CI: Is this a complex people will travel to or is it for a locals market?
BH: We are in the middle of quite a significant metropolitan area from a population density perspective but we look at the market in a number of ways. Mostly it is a locals market though we have advanced capacity in terms of international business, as well as travelling customers and the hotel becomes more significant when you look at that aspect. The arena – which will be the largest indoor events venue of its kind in the area – is a footfall driver both for food and beverage and gaming, and it also allows us to attract some unique artists, and events with relevance locally and to international customers. In the past Pretoria (Tshwane) has been overlooked when it comes to staging grand scale international concerts and acts.
CI: How did this come about, given that the South African casino market is mature and with a set number of licences?
BH: It’s quite a unique situation and a first for gaming in South Africa; it’s the first time permission has been granted to relocate an existing licence. There are a finite number of licences in South Africa and they have all been issued, with one exception, so this is a landmark. From an economic perspective, the licence that existed did not deliver at its full potential because it was something of a legacy casino that was licensed many years ago. Now it has moved into a much more relevant location, and in so doing has created a fantastic opportunity because the old property, in conjunction with the regulatory body, has established itself as a hospitality and gaming academy. Given the scope and scale from a gaming perspective in South Africa, it’s a pretty serious industry and until now there has not been an organisation devoted to hospitality and gaming training. It’s a feel-good story.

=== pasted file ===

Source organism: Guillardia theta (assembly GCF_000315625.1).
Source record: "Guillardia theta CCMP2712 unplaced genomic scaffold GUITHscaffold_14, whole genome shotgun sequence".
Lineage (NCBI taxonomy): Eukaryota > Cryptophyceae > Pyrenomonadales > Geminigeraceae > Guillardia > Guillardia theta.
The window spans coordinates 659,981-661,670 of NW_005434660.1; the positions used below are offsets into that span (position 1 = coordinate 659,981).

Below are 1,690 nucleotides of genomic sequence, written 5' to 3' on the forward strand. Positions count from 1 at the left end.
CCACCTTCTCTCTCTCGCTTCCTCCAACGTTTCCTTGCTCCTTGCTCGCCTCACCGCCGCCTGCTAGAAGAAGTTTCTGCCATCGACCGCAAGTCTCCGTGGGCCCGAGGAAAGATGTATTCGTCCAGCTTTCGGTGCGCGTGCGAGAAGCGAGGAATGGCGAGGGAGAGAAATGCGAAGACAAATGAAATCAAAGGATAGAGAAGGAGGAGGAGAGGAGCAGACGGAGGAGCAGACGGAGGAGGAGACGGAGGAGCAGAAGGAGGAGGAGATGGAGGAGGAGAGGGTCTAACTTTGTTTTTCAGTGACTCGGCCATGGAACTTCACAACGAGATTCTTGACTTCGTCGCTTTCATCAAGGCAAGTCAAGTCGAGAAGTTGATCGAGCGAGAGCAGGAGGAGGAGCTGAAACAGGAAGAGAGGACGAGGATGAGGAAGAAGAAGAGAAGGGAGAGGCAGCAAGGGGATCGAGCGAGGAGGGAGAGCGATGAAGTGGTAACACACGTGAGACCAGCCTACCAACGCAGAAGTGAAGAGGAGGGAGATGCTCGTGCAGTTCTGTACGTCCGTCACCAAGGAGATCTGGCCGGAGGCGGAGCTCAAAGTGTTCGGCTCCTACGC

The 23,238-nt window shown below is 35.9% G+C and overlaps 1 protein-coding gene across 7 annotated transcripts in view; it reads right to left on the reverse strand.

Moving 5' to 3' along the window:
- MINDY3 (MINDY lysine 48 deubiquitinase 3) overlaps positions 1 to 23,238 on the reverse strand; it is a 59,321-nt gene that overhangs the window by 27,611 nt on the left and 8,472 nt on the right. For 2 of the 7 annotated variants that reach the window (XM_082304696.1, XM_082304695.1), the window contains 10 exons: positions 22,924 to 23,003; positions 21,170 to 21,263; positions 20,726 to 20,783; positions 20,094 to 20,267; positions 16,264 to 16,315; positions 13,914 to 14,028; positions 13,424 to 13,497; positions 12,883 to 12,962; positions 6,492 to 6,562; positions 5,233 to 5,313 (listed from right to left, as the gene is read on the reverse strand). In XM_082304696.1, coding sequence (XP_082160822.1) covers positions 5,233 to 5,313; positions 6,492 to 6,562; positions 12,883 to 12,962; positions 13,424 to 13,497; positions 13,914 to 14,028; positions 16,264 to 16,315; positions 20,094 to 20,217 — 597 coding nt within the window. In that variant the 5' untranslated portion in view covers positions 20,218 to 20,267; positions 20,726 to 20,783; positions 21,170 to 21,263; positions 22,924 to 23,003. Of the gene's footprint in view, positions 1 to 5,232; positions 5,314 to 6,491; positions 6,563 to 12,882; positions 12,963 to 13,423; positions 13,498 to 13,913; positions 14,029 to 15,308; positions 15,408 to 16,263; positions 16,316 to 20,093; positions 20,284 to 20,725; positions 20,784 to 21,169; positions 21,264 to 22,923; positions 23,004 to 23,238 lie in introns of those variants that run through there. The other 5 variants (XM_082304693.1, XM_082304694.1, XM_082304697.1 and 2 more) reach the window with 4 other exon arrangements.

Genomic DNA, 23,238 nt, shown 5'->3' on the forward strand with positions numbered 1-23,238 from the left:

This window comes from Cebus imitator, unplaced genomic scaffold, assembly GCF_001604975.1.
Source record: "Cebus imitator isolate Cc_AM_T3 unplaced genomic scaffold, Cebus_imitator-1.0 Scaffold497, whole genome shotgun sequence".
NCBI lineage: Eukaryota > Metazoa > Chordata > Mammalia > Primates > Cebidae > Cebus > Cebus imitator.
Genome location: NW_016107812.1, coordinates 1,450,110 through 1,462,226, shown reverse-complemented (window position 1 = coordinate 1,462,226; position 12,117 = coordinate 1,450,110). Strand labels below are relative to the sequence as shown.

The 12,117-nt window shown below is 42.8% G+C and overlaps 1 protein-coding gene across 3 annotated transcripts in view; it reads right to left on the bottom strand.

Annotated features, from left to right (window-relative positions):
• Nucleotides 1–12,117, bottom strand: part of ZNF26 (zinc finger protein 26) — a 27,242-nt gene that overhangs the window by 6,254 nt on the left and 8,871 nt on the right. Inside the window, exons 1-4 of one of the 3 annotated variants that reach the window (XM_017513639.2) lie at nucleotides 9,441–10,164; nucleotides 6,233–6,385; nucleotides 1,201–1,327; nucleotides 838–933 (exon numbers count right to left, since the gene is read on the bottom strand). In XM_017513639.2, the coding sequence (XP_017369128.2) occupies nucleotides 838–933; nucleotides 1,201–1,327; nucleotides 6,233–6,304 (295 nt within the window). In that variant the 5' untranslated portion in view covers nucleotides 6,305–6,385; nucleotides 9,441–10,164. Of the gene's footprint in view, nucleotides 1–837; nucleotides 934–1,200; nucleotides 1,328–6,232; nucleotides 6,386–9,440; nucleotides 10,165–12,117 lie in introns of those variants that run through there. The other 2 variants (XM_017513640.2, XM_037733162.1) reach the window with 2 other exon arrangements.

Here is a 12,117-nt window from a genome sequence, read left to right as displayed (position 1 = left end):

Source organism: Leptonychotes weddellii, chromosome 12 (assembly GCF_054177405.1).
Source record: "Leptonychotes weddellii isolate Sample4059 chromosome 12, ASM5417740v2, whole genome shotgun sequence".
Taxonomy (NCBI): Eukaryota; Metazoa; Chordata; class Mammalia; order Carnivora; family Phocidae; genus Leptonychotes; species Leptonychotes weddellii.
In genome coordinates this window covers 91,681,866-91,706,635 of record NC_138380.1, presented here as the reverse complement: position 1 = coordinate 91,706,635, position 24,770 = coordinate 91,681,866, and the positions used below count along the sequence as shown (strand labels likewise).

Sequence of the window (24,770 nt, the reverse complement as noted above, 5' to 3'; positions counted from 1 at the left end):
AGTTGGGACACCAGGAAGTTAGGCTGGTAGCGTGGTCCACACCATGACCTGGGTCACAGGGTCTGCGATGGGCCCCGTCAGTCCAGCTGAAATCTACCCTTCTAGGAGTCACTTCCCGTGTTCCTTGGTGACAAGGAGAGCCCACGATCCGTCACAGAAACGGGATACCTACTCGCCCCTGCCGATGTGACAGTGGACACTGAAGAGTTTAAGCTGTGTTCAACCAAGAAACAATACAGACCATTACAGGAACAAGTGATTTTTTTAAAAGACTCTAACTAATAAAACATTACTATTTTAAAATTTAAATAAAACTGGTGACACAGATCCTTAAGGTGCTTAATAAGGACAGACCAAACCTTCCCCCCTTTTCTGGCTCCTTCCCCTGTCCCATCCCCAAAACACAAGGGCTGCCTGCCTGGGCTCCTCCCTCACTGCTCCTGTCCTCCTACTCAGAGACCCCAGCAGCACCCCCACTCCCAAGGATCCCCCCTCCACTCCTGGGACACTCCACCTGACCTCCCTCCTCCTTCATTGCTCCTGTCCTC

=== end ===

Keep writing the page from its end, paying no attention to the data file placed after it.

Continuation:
CI: What’s your background?
I’ve been with Sun International for 27 years and I originated on the hospitality side the business way back when; officially – and this is a little bit of serendipity – I left the company after two years then rejoined some time later. The official opening date of Time Square was April 1st, which marked my official 25-year anniversary with the company!
I have been quite fortunate in my time with Sun International, I have changed lanes on a number of occasions and I consider that a huge advantage because as a general manager you are able to draw on multiple experiences and environments; I have spent quite a lot of time in hospitality, and in international sales and marketing, and directly on the casino operations side. It stands me in good stead.